Recent progress and prospects in cognitive vision, multimedia, human-computer interaction, communications and the Web call for, and can profit from applications of advanced image and video analysis. Image classification is perhaps the most important part of digital image analysis. The objective is to identify and portray the visual features occurring in an image in terms of differentiated classes or themes. Traditional classification methods analyses independent blocks of an image, which results in a context-free formalism. However there is a fairly wide-spread agreement that observations should be presented as collections of features which appear in a given mutual position or shape. We therefore employ a new efficient algorithm that models context in images by a 2-D hidden Markov model (HMM). The difficulty with applying a 2-D HMM to images is the computational complexity which grows exponentially with the number of image blocks. The main technical contribution of this thesis is a way of estimating the parameters of a 2-D HMM in O(whN2) complexity instead of O(wN2h), where N is the number of states in the model and (w,h) is the width respectively height of the image. We investigate the performance of our proposed model (DT HMM) , and search for its point of operation. In an effort to introduce both global and local context in the model, the DT HMM was extended to multiple image resolutions. The results indicate that earlier recorded deficiency can be conquered and that its performance can be compared with other known algorithms. We finally demonstrate the versatility of the model by presenting applications such as; classification, segmentation and object tracking.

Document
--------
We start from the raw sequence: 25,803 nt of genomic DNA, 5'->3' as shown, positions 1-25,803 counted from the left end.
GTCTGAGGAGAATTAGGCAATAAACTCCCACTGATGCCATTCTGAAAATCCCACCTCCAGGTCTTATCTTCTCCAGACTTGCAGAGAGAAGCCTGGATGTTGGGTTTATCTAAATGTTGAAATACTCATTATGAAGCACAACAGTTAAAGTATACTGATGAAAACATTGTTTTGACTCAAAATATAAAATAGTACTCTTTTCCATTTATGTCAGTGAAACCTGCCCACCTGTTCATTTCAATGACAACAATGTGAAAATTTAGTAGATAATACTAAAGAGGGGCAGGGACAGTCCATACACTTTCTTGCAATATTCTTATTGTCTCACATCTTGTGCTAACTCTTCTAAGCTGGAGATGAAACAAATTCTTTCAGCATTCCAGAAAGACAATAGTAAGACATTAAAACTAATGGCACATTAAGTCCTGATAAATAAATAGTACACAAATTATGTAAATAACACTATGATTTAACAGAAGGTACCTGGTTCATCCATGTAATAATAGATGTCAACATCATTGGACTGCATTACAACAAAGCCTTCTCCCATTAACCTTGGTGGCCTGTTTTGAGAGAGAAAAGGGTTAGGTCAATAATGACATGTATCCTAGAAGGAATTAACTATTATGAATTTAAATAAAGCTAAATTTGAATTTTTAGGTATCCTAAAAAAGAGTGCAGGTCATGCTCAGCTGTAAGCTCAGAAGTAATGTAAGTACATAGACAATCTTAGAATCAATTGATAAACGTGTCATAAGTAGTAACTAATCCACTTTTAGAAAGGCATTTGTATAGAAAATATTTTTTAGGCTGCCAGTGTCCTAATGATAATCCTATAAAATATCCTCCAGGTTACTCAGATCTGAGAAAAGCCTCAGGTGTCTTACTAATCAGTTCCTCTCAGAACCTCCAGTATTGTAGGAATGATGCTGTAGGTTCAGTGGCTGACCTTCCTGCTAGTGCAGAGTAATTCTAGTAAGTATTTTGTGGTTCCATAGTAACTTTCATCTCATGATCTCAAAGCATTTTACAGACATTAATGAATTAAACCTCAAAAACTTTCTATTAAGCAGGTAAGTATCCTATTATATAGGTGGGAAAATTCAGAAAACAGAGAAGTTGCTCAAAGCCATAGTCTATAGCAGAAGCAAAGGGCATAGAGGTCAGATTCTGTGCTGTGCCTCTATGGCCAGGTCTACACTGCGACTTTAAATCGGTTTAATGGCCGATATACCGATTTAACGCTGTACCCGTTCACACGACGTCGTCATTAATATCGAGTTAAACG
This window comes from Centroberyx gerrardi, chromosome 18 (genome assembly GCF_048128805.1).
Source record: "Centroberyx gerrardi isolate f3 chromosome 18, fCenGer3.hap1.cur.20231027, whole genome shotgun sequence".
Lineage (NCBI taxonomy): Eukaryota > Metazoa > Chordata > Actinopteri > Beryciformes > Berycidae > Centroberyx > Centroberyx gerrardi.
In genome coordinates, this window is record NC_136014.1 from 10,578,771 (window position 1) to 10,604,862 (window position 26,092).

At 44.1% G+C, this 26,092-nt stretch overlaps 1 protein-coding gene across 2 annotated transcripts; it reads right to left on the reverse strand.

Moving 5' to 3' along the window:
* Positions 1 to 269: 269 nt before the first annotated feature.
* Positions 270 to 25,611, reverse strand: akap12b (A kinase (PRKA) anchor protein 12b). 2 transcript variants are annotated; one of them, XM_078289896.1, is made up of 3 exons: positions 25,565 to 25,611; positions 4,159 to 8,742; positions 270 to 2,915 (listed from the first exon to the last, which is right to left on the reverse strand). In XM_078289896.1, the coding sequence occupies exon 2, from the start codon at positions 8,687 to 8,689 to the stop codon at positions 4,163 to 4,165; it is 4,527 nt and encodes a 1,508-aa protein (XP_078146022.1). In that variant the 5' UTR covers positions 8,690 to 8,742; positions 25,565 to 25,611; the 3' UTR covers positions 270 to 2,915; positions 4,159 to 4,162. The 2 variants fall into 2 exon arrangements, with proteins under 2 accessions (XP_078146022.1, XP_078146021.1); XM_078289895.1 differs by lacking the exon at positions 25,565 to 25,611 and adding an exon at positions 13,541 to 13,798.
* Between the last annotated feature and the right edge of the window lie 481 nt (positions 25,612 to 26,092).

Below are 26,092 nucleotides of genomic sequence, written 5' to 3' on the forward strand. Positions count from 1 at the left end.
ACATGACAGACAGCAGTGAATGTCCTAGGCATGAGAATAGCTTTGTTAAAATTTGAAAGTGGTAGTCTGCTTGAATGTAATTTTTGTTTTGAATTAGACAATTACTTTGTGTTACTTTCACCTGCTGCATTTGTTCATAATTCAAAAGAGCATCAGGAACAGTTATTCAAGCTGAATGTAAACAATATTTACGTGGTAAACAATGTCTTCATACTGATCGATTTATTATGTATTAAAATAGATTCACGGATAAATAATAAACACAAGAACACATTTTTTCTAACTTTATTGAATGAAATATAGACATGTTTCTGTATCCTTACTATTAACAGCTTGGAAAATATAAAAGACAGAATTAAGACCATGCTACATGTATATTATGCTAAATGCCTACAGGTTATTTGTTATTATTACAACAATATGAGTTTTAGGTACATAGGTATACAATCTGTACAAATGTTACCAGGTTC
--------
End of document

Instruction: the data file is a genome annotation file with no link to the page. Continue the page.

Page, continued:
Multidimensional hidden Markov model applied to image and video analysis
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